20th December 2010

Tired, shabby, traffic snarled Bogotá [7] was a shock after the quiet little colonial villages.  Colombia´s capital, founded in 1538 by Spanish explorers, is located on a plateau in the Andes at 2600 meters.  It was cold and wet, but the people warm and friendly.  From the church atop Cerro Montserrat are wonderful views of the city and surrounding countryside (on a good day).


By staying at Casa Platypus in La Candelaria, we were close to the sights of the old centre.  We started our walk at the Plaza del Toros, the Mudéjar style red brick bull ring, and continued via many interesting historical churches to the post colonial government buildings.  The gold museum, the finest in the world, which displays magnificent gold and pottery artefacts from pre-Hispanic Colombia kept us occupied for a rainy afternoon.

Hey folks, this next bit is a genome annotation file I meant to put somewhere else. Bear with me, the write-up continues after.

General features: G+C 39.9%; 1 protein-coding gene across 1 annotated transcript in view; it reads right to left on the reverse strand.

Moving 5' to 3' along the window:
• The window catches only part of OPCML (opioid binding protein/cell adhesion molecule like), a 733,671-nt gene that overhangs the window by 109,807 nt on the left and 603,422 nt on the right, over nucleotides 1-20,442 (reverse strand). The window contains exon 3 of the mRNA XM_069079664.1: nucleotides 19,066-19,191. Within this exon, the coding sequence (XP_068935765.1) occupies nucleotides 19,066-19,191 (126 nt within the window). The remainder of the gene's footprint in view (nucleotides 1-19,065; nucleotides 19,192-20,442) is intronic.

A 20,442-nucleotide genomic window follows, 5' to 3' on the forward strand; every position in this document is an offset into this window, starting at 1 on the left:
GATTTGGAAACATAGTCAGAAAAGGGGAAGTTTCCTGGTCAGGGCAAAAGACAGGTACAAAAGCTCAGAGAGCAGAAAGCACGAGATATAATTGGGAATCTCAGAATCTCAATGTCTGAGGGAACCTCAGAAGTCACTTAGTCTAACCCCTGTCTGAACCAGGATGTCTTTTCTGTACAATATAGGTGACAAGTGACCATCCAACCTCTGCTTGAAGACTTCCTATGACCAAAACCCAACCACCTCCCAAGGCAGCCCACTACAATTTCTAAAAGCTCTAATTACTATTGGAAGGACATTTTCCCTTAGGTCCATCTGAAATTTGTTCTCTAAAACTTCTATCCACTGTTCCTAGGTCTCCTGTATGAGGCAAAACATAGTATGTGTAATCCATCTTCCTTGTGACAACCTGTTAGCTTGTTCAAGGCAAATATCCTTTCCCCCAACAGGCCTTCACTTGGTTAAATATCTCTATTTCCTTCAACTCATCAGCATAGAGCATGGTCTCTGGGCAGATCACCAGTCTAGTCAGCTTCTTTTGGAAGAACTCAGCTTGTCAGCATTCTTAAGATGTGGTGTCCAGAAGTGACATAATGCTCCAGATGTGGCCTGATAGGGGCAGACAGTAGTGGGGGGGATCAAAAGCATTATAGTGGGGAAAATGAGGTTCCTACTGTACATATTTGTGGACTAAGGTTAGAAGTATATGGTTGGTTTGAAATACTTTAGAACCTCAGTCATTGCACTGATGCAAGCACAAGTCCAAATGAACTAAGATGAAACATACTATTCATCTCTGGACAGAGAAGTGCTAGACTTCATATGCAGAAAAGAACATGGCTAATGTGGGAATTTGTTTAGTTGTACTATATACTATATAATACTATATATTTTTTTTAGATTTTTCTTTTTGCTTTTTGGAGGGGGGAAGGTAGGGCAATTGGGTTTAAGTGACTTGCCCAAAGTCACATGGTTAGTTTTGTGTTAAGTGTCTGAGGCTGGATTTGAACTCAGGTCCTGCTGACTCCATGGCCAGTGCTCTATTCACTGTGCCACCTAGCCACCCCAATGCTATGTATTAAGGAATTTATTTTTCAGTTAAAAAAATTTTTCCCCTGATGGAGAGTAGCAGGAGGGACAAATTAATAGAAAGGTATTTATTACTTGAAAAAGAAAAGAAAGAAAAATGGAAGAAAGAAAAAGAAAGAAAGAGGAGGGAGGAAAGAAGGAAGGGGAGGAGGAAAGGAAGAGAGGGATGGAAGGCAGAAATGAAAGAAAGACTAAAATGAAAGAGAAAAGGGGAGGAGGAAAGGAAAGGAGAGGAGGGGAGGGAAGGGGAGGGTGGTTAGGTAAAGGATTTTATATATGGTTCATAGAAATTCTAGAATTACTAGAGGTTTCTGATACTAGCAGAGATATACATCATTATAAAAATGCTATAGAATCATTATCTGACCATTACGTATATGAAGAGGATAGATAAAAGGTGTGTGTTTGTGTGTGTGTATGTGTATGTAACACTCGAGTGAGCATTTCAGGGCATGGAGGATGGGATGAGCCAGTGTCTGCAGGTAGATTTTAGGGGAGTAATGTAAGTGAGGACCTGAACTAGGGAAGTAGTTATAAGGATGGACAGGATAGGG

On Sunday, we took the steam train to Zipaquirá [8] to visit the Salt Cathedral, the world’s largest underground cathedral which can hold 8400 people, built in a salt mine 180 metres below ground level.  The train was slow but musicians playing flutes of the Andes, traditional Colombian music and jazz livened up the trip.  When we returned to the Bogotá railway station in the evening, there were no taxis.  A kind Colombian family we met on the train, fearing for our safety, offered to drive us back to our hostel.  We took up their offer and were very grateful to them.


We couldn´t leave Bogotá without trying the local speciality – Lechona, a whole pig carcass stuffed with its own meat, rice and dried peas.


Church on top of Cerro Montserrat overlooks Bogotá

Mudéjar style bullring

One of Bogotá´s 200 churches

Street in La Candelaria

Lady begging

Gold funerary ornamnets ...

... in Bogotá´s gold museum

Yellow church

Striped Gothic church

The Cathedral


Filming a telenovela (TV soap opera) on a Bogotá street

Steam train to Zipaquirá

Musicians played


Mass in the Cathedral inside an old salt mine